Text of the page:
This year in these blogs I’m thinking about what it means to live as kith—with others, with groups, with all of life—and the ways in which the art we create reflects and influences the values we live by and vice versa. To do so requires a level of permeability to the world that can make us vulnerable, a level of openness that requires that we take the time to listen and pay attention.
It begins in the artistic practices that nurture us—our writing, whether it’s journalling or a novel, blogs or a poetry collection… And in other ways we explore our creativity, sewing quilts, cooking nourishing dishes, creating ceramics, meditating, painting… Some of us chanel creativity into our work or our parenting or simply into the daily rituals of our lives. For me, story, poetry, journalling, making herbal teas, balms and oil blends and the daily rhythms that shape the day, help me make sense of life. My daughter in Indonesia hand-sews exquisite quilts, takes periodic time out to hike long trails alone, journals and makes her own beautiful journals for herself and others. My husband writes, paints, takes photographs and lives in a world of music. So many of us have ways in which art and life meld.
The writer Ursula Le Guin noted that ideas are in the air—inspiration is everywhere if only we are open to it. We find it on a daily walk, in the books you read, in an image on your wall that you return to… It’s in the music we listen to, the support of a particular faith tradition, or simply soaking in a warm bath with a favourite scent that takes our imaginations somewhere else. And we find inspiration in the people in our lives, past and present, known personally or known through their particular art—those who challenge us to think or give us comfort or hope…
Sometimes the most profound inspiration comes from the smallest of moments—simply lingering and connecting with the present and savouring the tiny but profound blessings of life.
Inspiration as a value to live by
We might not often think of ‘inspiration’ as a value. More commonly we might think of ‘courage’ or ‘gratitude’, ‘generosity’ or ‘humility’… But being open to inspiration is part of adopting a mindset of abundance rather than scarcity. It’s part of seeing the ideas that we work with as gifts—all of us stand on the shoulders of giants, known and unknown, whose ideas have worked on us and taken us in new directions. Every idea we have comes from those that came before, that were gifted to us so that we could combine them in new ways. And every idea we have can then become a gift in its turn.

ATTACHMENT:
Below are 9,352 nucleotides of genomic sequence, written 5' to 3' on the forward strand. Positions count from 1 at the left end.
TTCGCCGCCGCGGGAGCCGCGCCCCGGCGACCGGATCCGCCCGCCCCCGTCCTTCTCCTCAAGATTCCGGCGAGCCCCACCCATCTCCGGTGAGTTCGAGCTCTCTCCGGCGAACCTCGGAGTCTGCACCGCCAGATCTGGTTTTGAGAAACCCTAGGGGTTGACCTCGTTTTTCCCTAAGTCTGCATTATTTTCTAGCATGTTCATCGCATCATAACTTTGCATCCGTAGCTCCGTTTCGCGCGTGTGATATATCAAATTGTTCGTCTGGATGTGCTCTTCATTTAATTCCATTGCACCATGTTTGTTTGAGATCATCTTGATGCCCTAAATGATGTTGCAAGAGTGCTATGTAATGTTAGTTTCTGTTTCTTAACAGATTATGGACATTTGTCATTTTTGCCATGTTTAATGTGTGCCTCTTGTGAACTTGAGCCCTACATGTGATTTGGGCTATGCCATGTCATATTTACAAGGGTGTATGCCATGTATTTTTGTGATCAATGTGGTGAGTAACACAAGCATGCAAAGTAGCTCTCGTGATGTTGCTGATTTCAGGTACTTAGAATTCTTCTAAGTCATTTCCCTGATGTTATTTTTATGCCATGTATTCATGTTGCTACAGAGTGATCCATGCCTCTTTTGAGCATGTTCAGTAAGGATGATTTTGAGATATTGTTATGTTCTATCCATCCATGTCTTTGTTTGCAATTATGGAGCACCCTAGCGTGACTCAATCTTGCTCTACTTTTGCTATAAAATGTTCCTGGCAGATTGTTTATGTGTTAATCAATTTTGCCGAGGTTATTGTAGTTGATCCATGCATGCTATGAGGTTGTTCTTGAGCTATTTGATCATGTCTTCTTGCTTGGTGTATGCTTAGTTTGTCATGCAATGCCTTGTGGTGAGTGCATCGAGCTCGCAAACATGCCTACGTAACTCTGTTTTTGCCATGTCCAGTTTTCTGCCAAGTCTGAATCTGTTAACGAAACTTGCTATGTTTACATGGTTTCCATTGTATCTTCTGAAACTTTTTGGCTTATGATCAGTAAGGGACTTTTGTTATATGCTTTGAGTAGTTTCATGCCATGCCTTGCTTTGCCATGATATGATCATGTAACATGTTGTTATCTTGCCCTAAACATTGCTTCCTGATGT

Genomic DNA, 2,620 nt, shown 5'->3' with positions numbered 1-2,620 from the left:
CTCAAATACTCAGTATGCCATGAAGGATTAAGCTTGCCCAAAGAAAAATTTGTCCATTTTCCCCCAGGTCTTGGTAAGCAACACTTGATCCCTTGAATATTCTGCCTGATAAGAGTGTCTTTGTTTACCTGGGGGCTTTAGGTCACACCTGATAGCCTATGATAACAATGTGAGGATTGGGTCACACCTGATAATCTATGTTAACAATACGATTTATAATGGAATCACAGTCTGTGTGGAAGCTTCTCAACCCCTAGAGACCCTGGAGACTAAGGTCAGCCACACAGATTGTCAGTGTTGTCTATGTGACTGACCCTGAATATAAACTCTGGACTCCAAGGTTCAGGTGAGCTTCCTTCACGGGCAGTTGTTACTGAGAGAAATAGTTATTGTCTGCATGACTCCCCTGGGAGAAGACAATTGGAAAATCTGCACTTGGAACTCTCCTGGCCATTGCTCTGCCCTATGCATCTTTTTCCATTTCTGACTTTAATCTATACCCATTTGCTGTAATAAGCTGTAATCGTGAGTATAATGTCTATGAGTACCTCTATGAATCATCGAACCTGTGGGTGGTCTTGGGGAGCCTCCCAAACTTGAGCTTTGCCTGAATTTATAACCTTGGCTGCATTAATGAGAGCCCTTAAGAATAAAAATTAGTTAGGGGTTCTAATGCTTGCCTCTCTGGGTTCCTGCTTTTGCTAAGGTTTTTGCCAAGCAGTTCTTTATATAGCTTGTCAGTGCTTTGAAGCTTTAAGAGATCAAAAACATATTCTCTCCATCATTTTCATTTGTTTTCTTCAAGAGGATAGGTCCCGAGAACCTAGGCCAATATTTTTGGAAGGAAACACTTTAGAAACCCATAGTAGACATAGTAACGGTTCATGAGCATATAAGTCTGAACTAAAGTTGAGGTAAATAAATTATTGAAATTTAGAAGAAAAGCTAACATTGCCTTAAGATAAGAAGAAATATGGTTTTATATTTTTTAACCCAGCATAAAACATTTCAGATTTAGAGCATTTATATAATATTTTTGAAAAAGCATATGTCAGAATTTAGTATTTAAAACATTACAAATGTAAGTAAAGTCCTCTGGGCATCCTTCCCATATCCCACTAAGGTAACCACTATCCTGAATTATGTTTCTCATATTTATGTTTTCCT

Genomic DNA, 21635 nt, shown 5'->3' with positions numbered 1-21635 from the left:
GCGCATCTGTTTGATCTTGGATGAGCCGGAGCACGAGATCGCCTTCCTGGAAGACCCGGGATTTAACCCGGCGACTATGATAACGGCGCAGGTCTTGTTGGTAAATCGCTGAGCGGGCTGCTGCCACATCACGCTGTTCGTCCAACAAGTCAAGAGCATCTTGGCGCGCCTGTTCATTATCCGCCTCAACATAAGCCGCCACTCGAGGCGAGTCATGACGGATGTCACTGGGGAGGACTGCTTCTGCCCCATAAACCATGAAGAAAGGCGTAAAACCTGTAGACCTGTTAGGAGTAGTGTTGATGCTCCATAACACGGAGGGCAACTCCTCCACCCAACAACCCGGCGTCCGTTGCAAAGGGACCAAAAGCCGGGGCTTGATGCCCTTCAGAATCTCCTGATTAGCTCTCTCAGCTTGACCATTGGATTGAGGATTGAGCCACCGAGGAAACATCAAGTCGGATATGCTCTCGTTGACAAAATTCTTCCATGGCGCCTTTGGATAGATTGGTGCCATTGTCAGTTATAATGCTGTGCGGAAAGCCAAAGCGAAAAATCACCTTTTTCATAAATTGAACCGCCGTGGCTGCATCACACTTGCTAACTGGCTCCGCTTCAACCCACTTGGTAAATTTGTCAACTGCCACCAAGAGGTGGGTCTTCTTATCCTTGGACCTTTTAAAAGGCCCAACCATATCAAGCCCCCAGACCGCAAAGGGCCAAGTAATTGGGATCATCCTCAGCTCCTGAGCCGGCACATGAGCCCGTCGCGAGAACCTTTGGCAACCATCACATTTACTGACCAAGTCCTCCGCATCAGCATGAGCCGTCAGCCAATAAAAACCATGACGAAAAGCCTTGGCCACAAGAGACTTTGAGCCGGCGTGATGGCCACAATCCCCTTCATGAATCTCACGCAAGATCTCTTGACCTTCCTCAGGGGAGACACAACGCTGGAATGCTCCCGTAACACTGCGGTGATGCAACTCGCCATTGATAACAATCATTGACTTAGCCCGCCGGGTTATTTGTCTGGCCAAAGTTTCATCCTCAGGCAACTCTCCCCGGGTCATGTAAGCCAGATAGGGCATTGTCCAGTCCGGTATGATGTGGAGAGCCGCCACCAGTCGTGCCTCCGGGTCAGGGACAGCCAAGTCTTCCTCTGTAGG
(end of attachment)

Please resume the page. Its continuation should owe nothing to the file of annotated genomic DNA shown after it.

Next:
It’s almost Spring. The world is waking up and one of the features of Spring is that the world that constricted to survive the Winter expands again. Where there was stillness, now there is flow. Creativity has its seasons of germination deep in the unconscious, just as seeds germinate deep in the earth, but then comes the flourishing. Inspiration as a value speaks of such flow—it comes in, it goes out, and more comes in… always dynamic rather than static.
Living by inspiration requires that we live open to others both in how we receive and how we give. It asks us to be vulnerable to change and to what might arrive and to trust that the ideas will always be there—in the air.
We are only alive to the degree that we let ourselves be moved
says the poet and essayist Lewis Hyde.
Being open to inspiration is about giving ourselves to this vitality.
Inspiration as a counter to ego
We’ve probably all met artists of various sorts whose egos give us pause and who communicate (whether in their words or presence) that they are original geniuses above mere mortals. But many of the greatest writers and artists are profoundly aware of their debt to all those who gone before—not because they have copied those who inspired them but because they realise how interdependent we are.